In a previous post, I touched upon a couple of tips on how to address conflict in your community as a community manager (a well as offer a process to follow).
As the community’s judge and the person who has the final say, it’s important you remain impartial. This is especially vital when addressing conflict between members of your community. To make sure you don’t raise the temperature and lose your cool when doing wading into an argument, here are some more tips on dealing with problems with sensitivity, respect and fairness.
Avoid making warring parties feel victimised
Always communicate with users by using “I” rather than “You”. If I say “I feel this discussion is descending into a disgraceful free-for-all”, I am a lot less likely to incite feelings of defensiveness on the part of participants in the community. Encourage others to do the same rather than load responsibility for the argument on others by making statements starting with “You”.
Don’t react impulsively
Rising to the bait can be the death knell of the Community Manager. And once you allow it to happen publicly, you’ll be inviting bear-baiting, so breathe deep and take some time to step back to read the situation properly and calmly. Consider the likely tone it was written in, the context, and the participants’ history. If possible, a 24 hour delay will help you understand the situation better. (otherwise known as sleeping on it) I cover a situation when the Community Manager would have been better off taking some time off rather than responding in an earlier post.
Turn to a fellow Community Manager for advice
There’s no shame in asking for help if you feel out of your depth or simply need a second opinion. Reach out to a trusted experienced Community Manager, your line manager, or one of the burgeoning Community Management support groups that are around such as eMint, the Community RoundTable, the Community BackChannel, or Community Admins, all of which are a fantastic treasure trove of knowledge and advice. Have them sense check your situation, the action you plan on following and you’ll benefit from their neutral perspective.
Choose when to respond judiciously
Responding willy-nilly to every single occurrence of a bust-up within your membership is absolutely not necessary. You can and should choose when to step in, and when to stand back and allow for a natural resolution. If something is overly aggressive or inflammatory, don’t be afraid to fall back onto your moderation policy and acting accordingly but make sure to remain consistent.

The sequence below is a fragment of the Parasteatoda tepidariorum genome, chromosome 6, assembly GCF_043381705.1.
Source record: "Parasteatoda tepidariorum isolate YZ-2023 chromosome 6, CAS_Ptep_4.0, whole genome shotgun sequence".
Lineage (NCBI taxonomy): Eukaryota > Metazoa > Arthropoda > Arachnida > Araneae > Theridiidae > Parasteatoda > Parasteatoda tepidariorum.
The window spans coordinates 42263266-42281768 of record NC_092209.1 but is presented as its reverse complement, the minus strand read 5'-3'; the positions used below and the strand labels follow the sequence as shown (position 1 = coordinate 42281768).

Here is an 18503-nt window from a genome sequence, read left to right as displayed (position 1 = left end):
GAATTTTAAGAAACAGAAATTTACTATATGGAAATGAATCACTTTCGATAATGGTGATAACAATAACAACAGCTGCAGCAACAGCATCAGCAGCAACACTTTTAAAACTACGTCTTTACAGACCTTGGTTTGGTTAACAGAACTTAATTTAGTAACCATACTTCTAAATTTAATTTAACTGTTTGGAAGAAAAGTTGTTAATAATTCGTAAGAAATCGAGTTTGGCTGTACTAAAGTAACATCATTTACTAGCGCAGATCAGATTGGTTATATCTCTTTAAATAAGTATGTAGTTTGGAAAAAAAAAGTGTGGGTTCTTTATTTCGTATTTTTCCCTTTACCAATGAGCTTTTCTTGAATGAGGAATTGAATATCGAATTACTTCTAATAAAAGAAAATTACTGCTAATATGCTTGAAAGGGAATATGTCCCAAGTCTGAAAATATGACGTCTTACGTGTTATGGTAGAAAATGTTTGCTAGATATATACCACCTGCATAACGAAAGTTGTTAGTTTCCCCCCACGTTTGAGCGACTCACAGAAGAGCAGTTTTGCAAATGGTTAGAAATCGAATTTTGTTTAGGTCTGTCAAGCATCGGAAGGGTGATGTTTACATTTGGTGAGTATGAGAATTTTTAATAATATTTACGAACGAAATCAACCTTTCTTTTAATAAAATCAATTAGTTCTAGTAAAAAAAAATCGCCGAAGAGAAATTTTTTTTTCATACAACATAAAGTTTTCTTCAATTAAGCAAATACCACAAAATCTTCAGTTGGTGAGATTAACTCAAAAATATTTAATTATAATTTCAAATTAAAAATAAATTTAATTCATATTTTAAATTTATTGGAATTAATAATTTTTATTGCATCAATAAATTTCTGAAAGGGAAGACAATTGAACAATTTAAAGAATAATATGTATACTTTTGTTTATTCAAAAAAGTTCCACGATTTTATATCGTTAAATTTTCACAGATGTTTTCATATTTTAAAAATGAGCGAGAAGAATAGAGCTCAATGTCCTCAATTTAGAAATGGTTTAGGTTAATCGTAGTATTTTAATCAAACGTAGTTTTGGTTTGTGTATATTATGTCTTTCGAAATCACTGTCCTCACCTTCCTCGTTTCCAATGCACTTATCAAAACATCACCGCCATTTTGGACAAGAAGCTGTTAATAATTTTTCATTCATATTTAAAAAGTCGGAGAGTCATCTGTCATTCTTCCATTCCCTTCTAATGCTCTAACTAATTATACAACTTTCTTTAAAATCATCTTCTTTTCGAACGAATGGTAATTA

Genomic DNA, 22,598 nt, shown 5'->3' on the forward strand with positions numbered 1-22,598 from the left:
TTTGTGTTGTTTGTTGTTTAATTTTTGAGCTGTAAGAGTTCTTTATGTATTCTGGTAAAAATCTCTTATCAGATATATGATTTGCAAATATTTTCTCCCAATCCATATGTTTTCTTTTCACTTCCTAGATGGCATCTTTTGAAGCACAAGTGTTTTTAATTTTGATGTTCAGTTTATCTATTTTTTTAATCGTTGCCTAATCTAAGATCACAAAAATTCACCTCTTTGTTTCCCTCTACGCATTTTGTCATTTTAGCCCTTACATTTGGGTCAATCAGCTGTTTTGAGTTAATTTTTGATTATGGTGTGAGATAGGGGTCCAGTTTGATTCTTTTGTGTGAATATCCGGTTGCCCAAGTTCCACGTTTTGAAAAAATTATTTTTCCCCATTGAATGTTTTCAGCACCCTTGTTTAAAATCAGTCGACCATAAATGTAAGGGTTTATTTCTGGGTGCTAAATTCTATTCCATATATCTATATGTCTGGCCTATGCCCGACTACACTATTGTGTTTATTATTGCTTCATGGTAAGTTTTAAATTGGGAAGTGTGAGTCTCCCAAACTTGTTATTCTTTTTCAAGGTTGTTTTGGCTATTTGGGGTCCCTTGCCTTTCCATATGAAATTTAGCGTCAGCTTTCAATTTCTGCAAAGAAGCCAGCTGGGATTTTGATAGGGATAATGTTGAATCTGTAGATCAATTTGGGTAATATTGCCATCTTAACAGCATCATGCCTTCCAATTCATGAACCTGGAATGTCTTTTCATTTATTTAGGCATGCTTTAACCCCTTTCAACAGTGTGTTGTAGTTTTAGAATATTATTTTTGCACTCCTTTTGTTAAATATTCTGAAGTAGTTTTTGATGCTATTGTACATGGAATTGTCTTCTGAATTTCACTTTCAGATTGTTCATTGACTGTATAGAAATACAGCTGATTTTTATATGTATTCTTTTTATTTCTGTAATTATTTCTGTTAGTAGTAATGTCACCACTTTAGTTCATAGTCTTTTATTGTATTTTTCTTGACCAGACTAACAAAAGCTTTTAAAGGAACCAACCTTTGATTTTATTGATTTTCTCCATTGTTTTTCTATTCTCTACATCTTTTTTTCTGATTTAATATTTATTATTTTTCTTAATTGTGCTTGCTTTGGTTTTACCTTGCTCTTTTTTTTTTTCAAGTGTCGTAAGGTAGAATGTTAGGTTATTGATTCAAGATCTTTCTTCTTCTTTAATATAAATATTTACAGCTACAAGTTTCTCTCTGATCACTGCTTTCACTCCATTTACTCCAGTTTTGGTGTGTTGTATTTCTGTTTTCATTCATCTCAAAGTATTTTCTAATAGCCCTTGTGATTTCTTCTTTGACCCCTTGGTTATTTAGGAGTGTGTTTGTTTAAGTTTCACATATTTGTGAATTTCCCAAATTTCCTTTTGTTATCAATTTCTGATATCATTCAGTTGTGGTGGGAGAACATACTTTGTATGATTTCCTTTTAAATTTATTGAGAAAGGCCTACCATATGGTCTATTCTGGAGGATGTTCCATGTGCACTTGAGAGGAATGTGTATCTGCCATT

Visualise a resolution and aim for it
Want are you trying to achieve by intervening? Are you trying to bring people closer together, reach a neutral position of separate warring factions? Think about the sort of resolution you want to aim for, and draw up a plan for execution to try and achieve it. A bit of roleplay within your team can help here – what might happen when you try to progress through your plan?
Consider the wording of your interventions
Always keep in mind that your message may get twisted or misinterpreted online. It’ll be harder to clarify what you meant later, and they won’t be able to see your facial expression or hear your tone of voice when you express your thoughts. Choose your words carefully and run them by a neutral party if necessary.
Use emoticons, but carefully
If you are in anyway unsure as to how your contribution will be interpreted, you can try and play it safe(r!) by putting emoticons to good use. Since communication online doesn’t allow for visual and auditory cues (apart from in video chat), you have to make do with what is at your disposal to convey your tone as well as possible.
Stay positive at all times
How people receive your attempt to calm things down depends on the tone of your messages. Start off positively by specifying how you understand the feelings of participants and try to refer to any other positive aspects of the argument. Then you can get into the meat of addressing the points of conflict, before ending on a positive note again.
Staying calm and composed during a stressful situation isn’t easy, but it’s important to display these positive traits to your community when dealing with conflict. I’d love to hear any other tips you use yourself to keep your cool!
[photo by Adrian Eden]